Mariners pop Ponson balloon

9 runs, 3 homers take O's young, hot pitcher down a notch, 10-6

Loses poise in 6-run 2nd

Ripken's 2,900th hit helps rally from 9-0

June 01, 1999|By Joe Strauss | Joe Strauss,SUN STAFF

SEATTLE -- For most of this season, the Orioles have enjoyed witnessing the development of a gifted young pitcher who could throw with the same velocity and purpose in the ninth inning as in the first. Last night against the Seattle Mariners they saw a painful side to the process.

The Mariners slammed four home runs, three off Sidney Ponson, as they powered to a 10-6 win before 23,100 at the Kingdome. Before done with a game that broke apart during a six-run second inning, the Mariners equaled the '87 Orioles' record for most homers in a month (58). The loss dropped the Orioles to 3-4 on this nine-game road trip and 19-31 overall.

Shortstop Alex Rodriguez homered twice and was joined by center fielder Ken Griffey and left fielder Butch Huskey. Overshadowed was the 2,900th hit of Cal Ripken's career and a determined but short-lived rally against Mariners left-hander Jamie Moyer, who survived a two-home run inning and a bases-loaded threat with none out in another to secure his eighth career win against his former club.

Coming off his heady run of three strong starts, Ponson (5-4) lost control of the second inning after a leadoff error by Ripken, lost his composure and ultimately lost for the first time since May 11.

"A young kid ran into a buzzsaw tonight," manager Ray Miller said.

There was nothing easy about this start. At times Ponson had problems with plate umpire Tim Welke, catcher Charles Johnson, first baseman Will Clark, Miller and pitching coach Bruce Kison. He lobbed a glove, tossed a towel and because of a well-worn bullpen had to keep eating innings even after the outcome had become obvious. He left trailing 9-0.

Welke's strike zone fluctuated between a bread box and a keyhole. When it appeared to shrink with two outs in the second inning on consecutive two-strike pitches to Mariners left fielder Brian Hunter, Ponson reacted with disbelief. When Hunter followed with an RBI single, Ponson detonated.

"It's a learning experience for Sidney," said Miller. "I still think he's going to be an outstanding pitcher. He's got good stuff. It's a very unforgiving lineup in a very unforgiving ballpark."

Ponson's punishment included nine runs -- six of them unearned due to Ripken's error -- 10 hits and three walks. Rodriguez and Griffey homered off him within a span of five pitches. Moments after thinking he had escaped the second inning with a strikeout and down only 1-0, Ponson found himself trailing 6-0.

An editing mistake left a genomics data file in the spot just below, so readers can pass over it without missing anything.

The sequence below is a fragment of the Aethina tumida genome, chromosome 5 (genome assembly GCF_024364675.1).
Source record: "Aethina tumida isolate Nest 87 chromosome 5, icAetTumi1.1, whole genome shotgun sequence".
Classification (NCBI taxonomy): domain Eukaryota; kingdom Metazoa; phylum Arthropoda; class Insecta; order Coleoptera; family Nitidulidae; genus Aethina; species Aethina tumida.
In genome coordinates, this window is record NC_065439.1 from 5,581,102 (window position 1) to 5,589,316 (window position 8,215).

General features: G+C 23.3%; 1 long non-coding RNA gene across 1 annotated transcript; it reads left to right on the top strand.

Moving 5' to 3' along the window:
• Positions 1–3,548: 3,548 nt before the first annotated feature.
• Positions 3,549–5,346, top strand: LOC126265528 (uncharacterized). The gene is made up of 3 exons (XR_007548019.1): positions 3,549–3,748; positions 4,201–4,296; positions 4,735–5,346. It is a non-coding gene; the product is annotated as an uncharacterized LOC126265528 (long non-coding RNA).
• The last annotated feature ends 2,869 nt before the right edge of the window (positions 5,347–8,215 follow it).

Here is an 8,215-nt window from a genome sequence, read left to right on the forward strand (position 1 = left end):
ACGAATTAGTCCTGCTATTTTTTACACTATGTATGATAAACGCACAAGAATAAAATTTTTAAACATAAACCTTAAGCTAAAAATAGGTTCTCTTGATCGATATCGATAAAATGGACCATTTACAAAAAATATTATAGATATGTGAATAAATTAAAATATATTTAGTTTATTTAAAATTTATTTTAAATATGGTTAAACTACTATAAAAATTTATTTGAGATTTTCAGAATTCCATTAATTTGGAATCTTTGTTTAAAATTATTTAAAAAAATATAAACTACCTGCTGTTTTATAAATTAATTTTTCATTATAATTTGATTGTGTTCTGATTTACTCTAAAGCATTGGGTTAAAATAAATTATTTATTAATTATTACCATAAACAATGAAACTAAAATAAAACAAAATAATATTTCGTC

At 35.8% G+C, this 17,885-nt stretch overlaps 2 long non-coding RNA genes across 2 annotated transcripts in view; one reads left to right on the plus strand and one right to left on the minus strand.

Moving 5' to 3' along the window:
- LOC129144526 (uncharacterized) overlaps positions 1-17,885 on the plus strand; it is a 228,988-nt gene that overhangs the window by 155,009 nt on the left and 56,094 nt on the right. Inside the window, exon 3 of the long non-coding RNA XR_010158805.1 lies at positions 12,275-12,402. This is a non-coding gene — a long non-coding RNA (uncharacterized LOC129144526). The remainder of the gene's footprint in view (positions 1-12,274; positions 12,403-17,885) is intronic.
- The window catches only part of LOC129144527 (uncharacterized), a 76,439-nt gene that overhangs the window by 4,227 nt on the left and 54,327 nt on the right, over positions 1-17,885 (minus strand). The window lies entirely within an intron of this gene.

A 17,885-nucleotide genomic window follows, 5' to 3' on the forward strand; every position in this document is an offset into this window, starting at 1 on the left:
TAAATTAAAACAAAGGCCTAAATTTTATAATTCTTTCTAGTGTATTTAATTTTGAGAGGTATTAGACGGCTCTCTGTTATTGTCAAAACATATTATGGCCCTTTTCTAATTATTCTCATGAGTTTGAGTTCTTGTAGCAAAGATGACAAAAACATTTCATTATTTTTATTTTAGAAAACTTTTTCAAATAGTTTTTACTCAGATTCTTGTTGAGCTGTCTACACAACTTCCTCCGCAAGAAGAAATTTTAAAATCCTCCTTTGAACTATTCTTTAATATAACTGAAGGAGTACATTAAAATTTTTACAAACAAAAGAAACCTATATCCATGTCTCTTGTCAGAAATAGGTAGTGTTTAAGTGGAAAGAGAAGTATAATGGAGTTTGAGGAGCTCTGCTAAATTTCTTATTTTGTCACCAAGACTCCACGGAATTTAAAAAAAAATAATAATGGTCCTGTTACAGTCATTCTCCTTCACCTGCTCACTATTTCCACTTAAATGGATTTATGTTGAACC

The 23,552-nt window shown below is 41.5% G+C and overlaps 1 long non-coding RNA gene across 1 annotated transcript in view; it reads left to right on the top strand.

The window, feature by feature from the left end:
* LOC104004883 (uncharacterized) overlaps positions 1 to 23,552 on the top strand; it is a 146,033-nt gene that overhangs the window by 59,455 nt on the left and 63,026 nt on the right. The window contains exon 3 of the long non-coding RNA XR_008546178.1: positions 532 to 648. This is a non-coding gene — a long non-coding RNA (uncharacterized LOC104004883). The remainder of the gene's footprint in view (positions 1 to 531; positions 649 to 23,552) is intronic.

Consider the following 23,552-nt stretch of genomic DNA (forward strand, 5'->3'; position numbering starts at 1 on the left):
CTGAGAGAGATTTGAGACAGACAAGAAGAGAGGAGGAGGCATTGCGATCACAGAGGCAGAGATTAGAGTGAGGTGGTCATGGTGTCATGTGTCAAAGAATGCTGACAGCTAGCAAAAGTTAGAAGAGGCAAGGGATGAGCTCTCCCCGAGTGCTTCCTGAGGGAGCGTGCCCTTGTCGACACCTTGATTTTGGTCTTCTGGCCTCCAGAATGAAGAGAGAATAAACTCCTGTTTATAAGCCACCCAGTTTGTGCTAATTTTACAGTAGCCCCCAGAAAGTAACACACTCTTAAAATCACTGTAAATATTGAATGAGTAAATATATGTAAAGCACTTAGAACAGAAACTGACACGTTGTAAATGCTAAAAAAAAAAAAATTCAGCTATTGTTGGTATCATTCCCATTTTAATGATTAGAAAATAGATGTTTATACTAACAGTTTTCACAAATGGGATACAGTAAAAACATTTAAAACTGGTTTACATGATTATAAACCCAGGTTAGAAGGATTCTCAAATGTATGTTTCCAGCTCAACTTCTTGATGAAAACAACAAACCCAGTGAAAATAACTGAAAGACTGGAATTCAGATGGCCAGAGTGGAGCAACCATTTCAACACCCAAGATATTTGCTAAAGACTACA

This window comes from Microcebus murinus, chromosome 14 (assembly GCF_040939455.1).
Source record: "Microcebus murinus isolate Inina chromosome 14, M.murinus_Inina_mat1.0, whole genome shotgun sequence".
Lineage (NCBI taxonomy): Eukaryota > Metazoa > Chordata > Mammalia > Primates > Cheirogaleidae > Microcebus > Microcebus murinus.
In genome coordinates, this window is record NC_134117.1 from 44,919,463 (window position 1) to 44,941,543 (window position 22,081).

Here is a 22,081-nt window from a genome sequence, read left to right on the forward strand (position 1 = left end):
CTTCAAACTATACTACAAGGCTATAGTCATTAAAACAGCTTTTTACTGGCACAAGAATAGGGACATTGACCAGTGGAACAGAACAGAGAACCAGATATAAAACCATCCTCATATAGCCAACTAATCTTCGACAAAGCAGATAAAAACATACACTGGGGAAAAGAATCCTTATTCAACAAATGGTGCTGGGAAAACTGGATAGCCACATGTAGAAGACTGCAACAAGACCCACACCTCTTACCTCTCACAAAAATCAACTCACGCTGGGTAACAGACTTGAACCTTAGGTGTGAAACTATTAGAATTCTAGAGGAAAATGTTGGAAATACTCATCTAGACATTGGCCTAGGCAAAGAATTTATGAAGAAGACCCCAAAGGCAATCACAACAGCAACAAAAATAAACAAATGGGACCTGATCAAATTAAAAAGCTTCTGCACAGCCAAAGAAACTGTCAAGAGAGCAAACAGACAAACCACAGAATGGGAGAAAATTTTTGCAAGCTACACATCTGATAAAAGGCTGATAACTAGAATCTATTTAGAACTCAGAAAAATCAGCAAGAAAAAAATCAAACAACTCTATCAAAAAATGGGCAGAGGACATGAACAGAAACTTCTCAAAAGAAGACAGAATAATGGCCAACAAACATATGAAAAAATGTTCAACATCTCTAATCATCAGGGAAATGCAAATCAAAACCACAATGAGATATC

"It can leave you a little bit dazed," Miller said.

"It seemed like everything I threw they hit," Ponson said. "Throw it inside they get a base hit. Throw it outside they get a base hit. Throw a decent slider they get a base hit. Then I started hanging them."

Miller and Kison tried to bolster Ponson between innings but Ponson remained visibly irritated.

The Mariners weren't through and neither were Ponson's teammates. When three straight Mariners reached with one out in the third inning, Clark and shortstop Mike Bordick approached the mound on orders from Miller. Bordick quickly retreated as Clark forcefully made a point. When Ponson walked from the mound, Clark followed and at one point stuck a finger in Ponson's chest.

"When you're making pitches and not getting calls that doesn't mean you have to throw it over the middle of the plate," said Clark. "You still have to make pitches."

"The only thing different you can do -- and you learn to do that when you get older -- is to pitch in more, and I'm not talking about hitting anybody," said Miller, more supportive than critical of Ponson afterward. "You're watching guys swinging from the butt and falling down across the plate. When you get a little bit older you say, `No, wait a minute.' I'm not talking about hitting anybody. I'm talking about straightening somebody up a little bit."

Afterward, Ponson blamed no one other than himself. "I lost the game today. It wasn't the guys behind me," he said. "Everything I threw up there they hit."

Whatever Ponson's funk, it followed him into the fourth inning as the Mariners built a 9-0 lead. A one-out double by designated hitter Edgar Martinez represented the ninth hit off Ponson, who had not allowed more than eight in any previous start. Just like Scott Erickson the day before against Oakland, Ponson suffered his second-shortest start this season. Not until Huskey cranked the Mariners' third home run after Martinez's double did Miller phone for Mike Fetters to warm up.

Rather than burn his bullpen, Miller had to get at least four innings from Ponson as the Orioles' rotation has combined for just 9 2/3 innings the last three games.

"This is game of controlled aggression," said Clark, who also compares Ponson favorably to any 22-year-old in recent years. "You've got to be aggressive but at the same time you've got to do it with a lot of thought process involved."

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